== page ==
We've had to raise the feeders and water onto platforms because they keep scratching pine shavings into everything!

More than 1/2 of them have names now.  The Buff Orpington's, Buff Chantecler's and the Cuckoo Maran's are still hard to tell apart since I have two of each.  I can't go by size because it seems like from day to day they swap places!  Temperment and shyness seem to be the easiest for me to determine between the sisters.

The two Buff Orphington's are the sweetest and most gentle.  When I put my hand in the pen, they'll come right up and let me slide my hand under them and lift them out.  Of course, feeding them the "mealy worm" treat for behaving doesn't hurt :)  It's amazing how quickly they imprint the reward with the action!

The two Blue Laced Wyandotte's are now two different shades of blue feathering.  I've named the darker colored chick "Miss Blue" and the lighter one is "Missy".  They're right behind the Buff's for the worms, although I have to be careful when returning them to the pen since they want to fly back in on their own and from a distance theycan't see the deer netting I have over the top to keep them contained.

Wednesday, July 6, 2011

Day 8 - Changing the Brooder Bedding

This video shows the first time that I changed the bedding in the little chick brooder that I started out with. It's a good tutorial if you're going to be getting chicks, and shows how to apply the Diatematious Earth that REALLY has kept the flies and odors under control for us. 
This is becoming such a learning experience!

So Tiny the day they arrived!

This is Luna, the Blue Cochin, the day she arrived in the mail.  She was so tiny and her legs were covered with the same fuzz that her body was.

At 3 weeks old now, she is still as timid with us as she was the day she arrived.  For awhile, I was sure she was going to be at the bottom of the pecking order, but  she's holding her own with the rest of the girls.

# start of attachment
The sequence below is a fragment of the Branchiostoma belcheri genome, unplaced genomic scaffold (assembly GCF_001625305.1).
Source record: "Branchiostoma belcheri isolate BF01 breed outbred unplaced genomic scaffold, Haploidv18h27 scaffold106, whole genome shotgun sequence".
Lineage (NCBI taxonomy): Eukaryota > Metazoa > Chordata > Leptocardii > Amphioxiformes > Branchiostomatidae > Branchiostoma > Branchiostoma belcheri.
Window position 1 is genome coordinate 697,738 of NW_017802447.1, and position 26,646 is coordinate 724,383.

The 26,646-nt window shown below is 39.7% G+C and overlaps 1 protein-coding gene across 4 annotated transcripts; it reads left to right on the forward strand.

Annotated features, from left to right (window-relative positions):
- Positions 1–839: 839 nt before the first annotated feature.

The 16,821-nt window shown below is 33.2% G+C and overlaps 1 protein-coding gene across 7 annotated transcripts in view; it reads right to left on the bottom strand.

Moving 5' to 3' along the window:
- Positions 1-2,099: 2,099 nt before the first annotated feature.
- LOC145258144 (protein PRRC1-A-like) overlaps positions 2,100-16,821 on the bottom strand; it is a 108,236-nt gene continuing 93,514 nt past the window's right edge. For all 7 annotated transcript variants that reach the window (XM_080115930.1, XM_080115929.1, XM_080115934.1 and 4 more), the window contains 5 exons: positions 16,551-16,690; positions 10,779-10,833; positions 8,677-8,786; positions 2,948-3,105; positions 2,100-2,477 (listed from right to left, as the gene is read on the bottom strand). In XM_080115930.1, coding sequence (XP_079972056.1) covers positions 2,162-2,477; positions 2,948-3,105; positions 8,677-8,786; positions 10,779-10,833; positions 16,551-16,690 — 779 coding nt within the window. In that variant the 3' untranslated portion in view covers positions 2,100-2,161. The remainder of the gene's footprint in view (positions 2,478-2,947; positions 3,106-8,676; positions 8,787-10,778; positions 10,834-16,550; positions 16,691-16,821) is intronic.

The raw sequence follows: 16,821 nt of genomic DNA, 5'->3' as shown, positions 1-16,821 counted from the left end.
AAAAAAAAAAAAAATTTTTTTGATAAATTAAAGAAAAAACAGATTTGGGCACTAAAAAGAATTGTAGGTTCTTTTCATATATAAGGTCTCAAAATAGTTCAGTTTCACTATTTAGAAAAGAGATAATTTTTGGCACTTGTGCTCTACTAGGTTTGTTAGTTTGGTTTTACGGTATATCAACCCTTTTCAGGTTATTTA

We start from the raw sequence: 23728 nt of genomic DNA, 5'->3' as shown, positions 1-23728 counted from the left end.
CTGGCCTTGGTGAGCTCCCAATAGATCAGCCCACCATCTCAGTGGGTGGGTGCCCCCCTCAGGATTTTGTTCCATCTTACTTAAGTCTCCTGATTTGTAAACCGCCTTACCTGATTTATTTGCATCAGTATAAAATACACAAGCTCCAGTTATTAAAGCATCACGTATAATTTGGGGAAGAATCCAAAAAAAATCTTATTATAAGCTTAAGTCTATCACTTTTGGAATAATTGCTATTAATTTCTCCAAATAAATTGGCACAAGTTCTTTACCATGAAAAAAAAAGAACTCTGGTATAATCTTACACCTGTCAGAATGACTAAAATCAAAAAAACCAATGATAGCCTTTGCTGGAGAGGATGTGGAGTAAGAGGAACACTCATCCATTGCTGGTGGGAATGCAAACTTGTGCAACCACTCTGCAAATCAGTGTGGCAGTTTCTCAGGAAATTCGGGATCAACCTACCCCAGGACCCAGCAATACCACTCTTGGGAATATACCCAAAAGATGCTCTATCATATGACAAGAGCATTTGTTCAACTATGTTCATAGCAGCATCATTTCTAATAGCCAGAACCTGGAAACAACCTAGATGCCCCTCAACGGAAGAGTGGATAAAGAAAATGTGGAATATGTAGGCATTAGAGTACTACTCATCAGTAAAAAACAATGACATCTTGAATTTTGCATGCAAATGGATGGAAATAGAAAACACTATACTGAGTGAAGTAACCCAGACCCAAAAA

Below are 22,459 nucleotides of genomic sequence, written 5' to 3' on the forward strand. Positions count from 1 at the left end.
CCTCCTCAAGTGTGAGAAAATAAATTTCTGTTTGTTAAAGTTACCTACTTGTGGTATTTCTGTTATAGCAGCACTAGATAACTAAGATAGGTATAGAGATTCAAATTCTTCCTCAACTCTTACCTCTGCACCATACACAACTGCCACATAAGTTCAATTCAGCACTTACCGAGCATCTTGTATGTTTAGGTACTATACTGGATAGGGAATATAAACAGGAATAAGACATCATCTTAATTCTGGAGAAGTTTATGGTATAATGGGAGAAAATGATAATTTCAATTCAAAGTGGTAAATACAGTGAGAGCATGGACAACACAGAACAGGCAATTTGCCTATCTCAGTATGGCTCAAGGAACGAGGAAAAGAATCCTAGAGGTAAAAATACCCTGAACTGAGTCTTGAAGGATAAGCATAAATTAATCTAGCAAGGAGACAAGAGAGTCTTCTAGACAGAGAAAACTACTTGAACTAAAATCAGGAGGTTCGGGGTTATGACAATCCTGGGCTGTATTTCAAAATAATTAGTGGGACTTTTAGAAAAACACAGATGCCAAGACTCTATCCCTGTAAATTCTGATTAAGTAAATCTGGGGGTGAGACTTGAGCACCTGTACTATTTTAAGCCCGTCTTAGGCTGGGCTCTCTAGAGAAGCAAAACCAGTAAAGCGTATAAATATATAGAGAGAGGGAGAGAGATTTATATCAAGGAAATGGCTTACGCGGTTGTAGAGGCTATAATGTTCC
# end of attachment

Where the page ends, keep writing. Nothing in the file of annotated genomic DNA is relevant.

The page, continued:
This is Oreo, one of the Columbian Wyandotte's.  She is still the smallest of all the chicks,  but she is always one of the first to come to my hand when I reach into their pen.

She is the one that Sierra chose for her chick.

Meet Kyleigh's chick.  I'm not sure she's settled in on a name for her, but she is growing like a weed.  She's one of my "candidates" for the most dominant chicken.  She seems to keep watch over all of the others when I check on them during the night, and makes sure everything is OK.
This is Silver Lily, the Silver Laced Wyandotte, Eleora's favorite.  The markings that she originally had on her back that made her look like a duck are almost all gone.  She now is more black than brown and also she is getting very large.

This little Buff Orpington gave us a run for our lives on that first morning!  Before we captured her in the planter on my porch, she almost lost us in the tall grass and we had to find her quickly.

She is now one of the softest of the chicks and climbs up onto my hand willingly while pushing everyone else away so she can be the first that I pick up!

They all have such different personalities!  What a wonderful way to spend a summer!